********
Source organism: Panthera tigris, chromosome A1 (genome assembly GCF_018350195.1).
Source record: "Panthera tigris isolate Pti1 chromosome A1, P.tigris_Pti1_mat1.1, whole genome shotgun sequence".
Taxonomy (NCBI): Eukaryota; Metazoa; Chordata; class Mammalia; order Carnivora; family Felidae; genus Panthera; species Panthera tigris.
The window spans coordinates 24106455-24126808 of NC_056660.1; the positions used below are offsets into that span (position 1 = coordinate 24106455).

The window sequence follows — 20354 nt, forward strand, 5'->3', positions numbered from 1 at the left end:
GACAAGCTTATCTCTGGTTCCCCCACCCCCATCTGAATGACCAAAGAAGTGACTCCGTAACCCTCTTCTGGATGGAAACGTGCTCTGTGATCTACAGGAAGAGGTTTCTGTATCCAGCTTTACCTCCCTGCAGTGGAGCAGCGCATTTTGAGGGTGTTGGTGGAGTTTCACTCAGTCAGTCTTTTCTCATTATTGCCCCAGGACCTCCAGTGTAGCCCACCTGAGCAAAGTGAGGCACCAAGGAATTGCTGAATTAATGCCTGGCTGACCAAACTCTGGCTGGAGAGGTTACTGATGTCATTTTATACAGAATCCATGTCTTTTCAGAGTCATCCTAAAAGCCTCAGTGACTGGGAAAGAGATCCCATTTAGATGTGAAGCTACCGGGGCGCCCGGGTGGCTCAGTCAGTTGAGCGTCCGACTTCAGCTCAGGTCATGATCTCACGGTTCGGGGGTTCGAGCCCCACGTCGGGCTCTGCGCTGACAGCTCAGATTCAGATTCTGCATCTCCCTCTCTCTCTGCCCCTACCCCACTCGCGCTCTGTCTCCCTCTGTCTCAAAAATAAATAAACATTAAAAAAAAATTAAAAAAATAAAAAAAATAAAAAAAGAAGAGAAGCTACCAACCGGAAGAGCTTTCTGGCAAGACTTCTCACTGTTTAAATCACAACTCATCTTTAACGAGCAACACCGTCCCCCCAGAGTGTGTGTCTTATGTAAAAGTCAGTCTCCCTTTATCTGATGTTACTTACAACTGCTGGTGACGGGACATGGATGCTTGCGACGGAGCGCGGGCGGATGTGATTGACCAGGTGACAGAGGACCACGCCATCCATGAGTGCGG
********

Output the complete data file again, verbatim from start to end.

Source organism: Panthera tigris, chromosome A1 (genome assembly GCF_018350195.1).
Source record: "Panthera tigris isolate Pti1 chromosome A1, P.tigris_Pti1_mat1.1, whole genome shotgun sequence".
Taxonomy (NCBI): Eukaryota; Metazoa; Chordata; class Mammalia; order Carnivora; family Felidae; genus Panthera; species Panthera tigris.
The window spans coordinates 24106455-24126808 of NC_056660.1; the positions used below are offsets into that span (position 1 = coordinate 24106455).

The window sequence follows — 20354 nt, forward strand, 5'->3', positions numbered from 1 at the left end:
GACAAGCTTATCTCTGGTTCCCCCACCCCCATCTGAATGACCAAAGAAGTGACTCCGTAACCCTCTTCTGGATGGAAACGTGCTCTGTGATCTACAGGAAGAGGTTTCTGTATCCAGCTTTACCTCCCTGCAGTGGAGCAGCGCATTTTGAGGGTGTTGGTGGAGTTTCACTCAGTCAGTCTTTTCTCATTATTGCCCCAGGACCTCCAGTGTAGCCCACCTGAGCAAAGTGAGGCACCAAGGAATTGCTGAATTAATGCCTGGCTGACCAAACTCTGGCTGGAGAGGTTACTGATGTCATTTTATACAGAATCCATGTCTTTTCAGAGTCATCCTAAAAGCCTCAGTGACTGGGAAAGAGATCCCATTTAGATGTGAAGCTACCGGGGCGCCCGGGTGGCTCAGTCAGTTGAGCGTCCGACTTCAGCTCAGGTCATGATCTCACGGTTCGGGGGTTCGAGCCCCACGTCGGGCTCTGCGCTGACAGCTCAGATTCAGATTCTGCATCTCCCTCTCTCTCTGCCCCTACCCCACTCGCGCTCTGTCTCCCTCTGTCTCAAAAATAAATAAACATTAAAAAAAAATTAAAAAAATAAAAAAAATAAAAAAAGAAGAGAAGCTACCAACCGGAAGAGCTTTCTGGCAAGACTTCTCACTGTTTAAATCACAACTCATCTTTAACGAGCAACACCGTCCCCCCAGAGTGTGTGTCTTATGTAAAAGTCAGTCTCCCTTTATCTGATGTTACTTACAACTGCTGGTGACGGGACATGGATGCTTGCGACGGAGCGCGGGCGGATGTGATTGACCAGGTGACAGAGGACCACGCCATCCATGAGTGCGG